In some embodiments, each of at least some of the reflective dots or other elements are fully reflective. In some other embodiments, each of at least some of the reflective dots or other reflective elements is partially reflective. For example, at least some of the reflective dots each have reflectivities between 5-100%. In some embodiments, the reflectivites of at least some of the reflective elements are the same. In some embodiments, the reflectivities of at least some of the reflective elements are different.

Optical reflective dots are each made of a reflective material such as but not limited to a single reflective metal layer or multiple layers of reflective oxides or other materials. The reflective dot material may be deposited by known deposition techniques. In some embodiments, injection forming with over-molded reflective layers and optical 3D printing, may be used to form the optical substrate including the pattern region. In the embodiment of FIG. 1, reflective dots are distributed in a plurality of distinct planes 115, 120, 125, 130 spaced apart along a length of substrate. Each plane 115, 120, 125, 130, extends between top and bottom sides of substrate 105 and is inclined relative to propagation axis 106 as shown in FIG. 1. Reflective dots in each plane have a regular pattern and shape such as the rectangular matrix of square dots illustrated in FIG. 1. However, in other embodiments, the pattern of reflective dots in one or more of the planes can have other regular shaped matrixes or patterns, or can have an irregular pattern. Furthermore, as will be explained in more detail below, the shape, size, tilt, and/or spacing of each reflective dot, or at least some reflective dots, can be the same or can be different from one another.

Additionally, in some embodiments, reflective dots 108 are distributed in a volume section of the substrate that extends beyond each distinct plane 115, 120, 125, 130. By way of example, FIG. 1 illustrates reflective dots 108 are distributed in the distinct planes 115, 120, 125, 130 and also occupy intermediate regions of the substrate between the planes. In some embodiments of the optical combiner, reflective dots 108 are not distributed in distinct planes but rather are distributed throughout distinct volume sections spaced apart along a length of the waveguide substrate.

In any event, irrespective of how reflective elements are exactly distributed in the different embodiments, the reflective elements can form groups that are spaced along a length of substrate 105. For example, in FIG. 1, a first group 101 of reflective dots is arranged for partially reflecting optical image rays propagating along a length of substrate 105. Reflective elements of subsequent groups 102, 103, 104 spaced apart further along the wave guide are arranged for reflecting optical image rays unreflected by the first group of reflective elements.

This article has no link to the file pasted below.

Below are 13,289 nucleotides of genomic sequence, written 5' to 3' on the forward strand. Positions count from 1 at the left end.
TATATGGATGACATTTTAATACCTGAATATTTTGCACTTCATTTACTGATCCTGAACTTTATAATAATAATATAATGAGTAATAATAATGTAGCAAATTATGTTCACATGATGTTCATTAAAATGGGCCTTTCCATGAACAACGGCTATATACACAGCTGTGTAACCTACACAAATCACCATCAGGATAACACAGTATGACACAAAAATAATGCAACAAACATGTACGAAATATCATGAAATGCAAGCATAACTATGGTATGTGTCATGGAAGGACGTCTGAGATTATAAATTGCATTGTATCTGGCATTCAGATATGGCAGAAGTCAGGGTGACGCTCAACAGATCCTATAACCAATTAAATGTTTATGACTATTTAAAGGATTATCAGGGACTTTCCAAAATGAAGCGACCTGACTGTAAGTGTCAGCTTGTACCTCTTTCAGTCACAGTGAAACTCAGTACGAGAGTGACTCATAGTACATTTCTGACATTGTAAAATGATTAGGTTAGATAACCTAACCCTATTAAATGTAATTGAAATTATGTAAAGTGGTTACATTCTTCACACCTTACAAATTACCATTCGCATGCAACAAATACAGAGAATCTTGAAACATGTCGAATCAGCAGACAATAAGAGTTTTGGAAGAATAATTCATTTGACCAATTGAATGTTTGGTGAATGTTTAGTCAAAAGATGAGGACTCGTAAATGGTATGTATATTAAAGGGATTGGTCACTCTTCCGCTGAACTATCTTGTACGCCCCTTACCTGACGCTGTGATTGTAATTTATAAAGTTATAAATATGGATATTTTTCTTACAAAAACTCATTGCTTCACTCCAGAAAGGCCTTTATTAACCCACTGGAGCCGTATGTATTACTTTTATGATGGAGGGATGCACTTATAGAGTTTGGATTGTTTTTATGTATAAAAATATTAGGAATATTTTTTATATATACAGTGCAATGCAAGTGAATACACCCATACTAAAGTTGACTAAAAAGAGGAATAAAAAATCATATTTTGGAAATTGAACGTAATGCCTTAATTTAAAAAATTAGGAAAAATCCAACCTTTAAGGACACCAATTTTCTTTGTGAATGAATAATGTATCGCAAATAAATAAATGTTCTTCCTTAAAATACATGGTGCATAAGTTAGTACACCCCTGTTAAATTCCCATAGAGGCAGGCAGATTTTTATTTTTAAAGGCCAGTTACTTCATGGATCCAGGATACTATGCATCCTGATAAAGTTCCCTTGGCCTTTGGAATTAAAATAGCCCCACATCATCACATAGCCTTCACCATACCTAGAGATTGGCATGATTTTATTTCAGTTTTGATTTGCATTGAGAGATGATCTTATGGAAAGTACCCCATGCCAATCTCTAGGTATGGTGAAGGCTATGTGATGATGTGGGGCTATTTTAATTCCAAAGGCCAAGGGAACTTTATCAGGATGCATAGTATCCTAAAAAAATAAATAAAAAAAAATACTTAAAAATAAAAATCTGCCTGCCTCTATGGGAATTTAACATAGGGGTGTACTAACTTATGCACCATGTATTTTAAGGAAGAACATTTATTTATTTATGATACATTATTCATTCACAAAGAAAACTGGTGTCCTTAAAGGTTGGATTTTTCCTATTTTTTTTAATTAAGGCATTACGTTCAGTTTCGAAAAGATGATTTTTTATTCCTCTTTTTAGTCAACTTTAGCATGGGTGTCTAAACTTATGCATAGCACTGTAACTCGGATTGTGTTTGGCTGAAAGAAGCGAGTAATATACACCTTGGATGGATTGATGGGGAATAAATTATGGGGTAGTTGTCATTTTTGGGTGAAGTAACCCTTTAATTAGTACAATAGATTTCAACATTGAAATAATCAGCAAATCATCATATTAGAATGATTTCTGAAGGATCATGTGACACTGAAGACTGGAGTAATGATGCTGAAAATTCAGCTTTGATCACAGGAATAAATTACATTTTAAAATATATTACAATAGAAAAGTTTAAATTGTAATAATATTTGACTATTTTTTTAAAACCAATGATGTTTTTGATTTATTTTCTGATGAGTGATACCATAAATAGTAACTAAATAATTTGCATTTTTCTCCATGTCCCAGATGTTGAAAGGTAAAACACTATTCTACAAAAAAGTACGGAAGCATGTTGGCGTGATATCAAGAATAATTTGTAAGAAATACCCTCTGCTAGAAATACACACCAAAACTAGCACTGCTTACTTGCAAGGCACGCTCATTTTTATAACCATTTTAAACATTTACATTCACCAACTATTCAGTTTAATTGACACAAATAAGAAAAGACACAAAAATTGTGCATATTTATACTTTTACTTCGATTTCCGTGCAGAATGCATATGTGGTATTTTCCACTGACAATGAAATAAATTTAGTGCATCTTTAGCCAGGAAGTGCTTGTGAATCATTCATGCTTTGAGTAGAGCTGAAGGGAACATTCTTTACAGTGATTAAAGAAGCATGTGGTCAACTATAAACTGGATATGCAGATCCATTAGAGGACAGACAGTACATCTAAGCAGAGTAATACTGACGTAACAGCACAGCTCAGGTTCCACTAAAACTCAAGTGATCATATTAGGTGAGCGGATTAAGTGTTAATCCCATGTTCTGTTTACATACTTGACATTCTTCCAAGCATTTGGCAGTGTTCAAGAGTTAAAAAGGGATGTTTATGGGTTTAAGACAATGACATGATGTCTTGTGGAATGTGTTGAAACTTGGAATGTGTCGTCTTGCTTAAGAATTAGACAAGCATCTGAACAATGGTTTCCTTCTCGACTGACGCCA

Each group of reflective dots distributed about a distinct plane and/or a distinct volume section together with optical transparent substrate gaps therebetween collectively operate as a partially reflective individual reflector. FIG. 1 illustrates four such individual reflectors. However, in other embodiments, the optical combiner may have any number of such reflectors ranging from a single reflector to many reflectors.

Optical combiner 100 is an extremely simple structure made up of reflective elements rather than reflectors which have a complex set of reflective layers coated over the entire area of each reflector.

Operation of the optical combiner as an optical image combiner is very simple, when the rays that form the image travel along the waveguide substrate some of them hit reflective dots of the first reflector and are re-directed towards the eye. The majority of the rays miss the dots as they only occupy a small area of the first reflector. If for example the dots occupy 5% of the overall area then overall reflectivity is about 5% too and 95% of the image energy passes through to the next reflector and so on. The reflective dots reflect optical rays 140 that have propagated straight through into the substrate but also the other rays 140 that arrive via a wide “bounce” and hit the reflective dots at a glancing angle (see for example the optical combiners shown in FIGS. 2A, 2B & 6 for examples of bouncing oncoming rays and reflections from reflective dots).

In some embodiments, the first reflector (group of dots 101) has a relatively low reflectivity (small area of dots) and subsequent ones have greater reflectivity (bigger area of dots) increasing reflectivity the further along the waveguide substrate. The dot area to optical transparent gap ratio is varied to obtain chosen reflectivity for each reflector.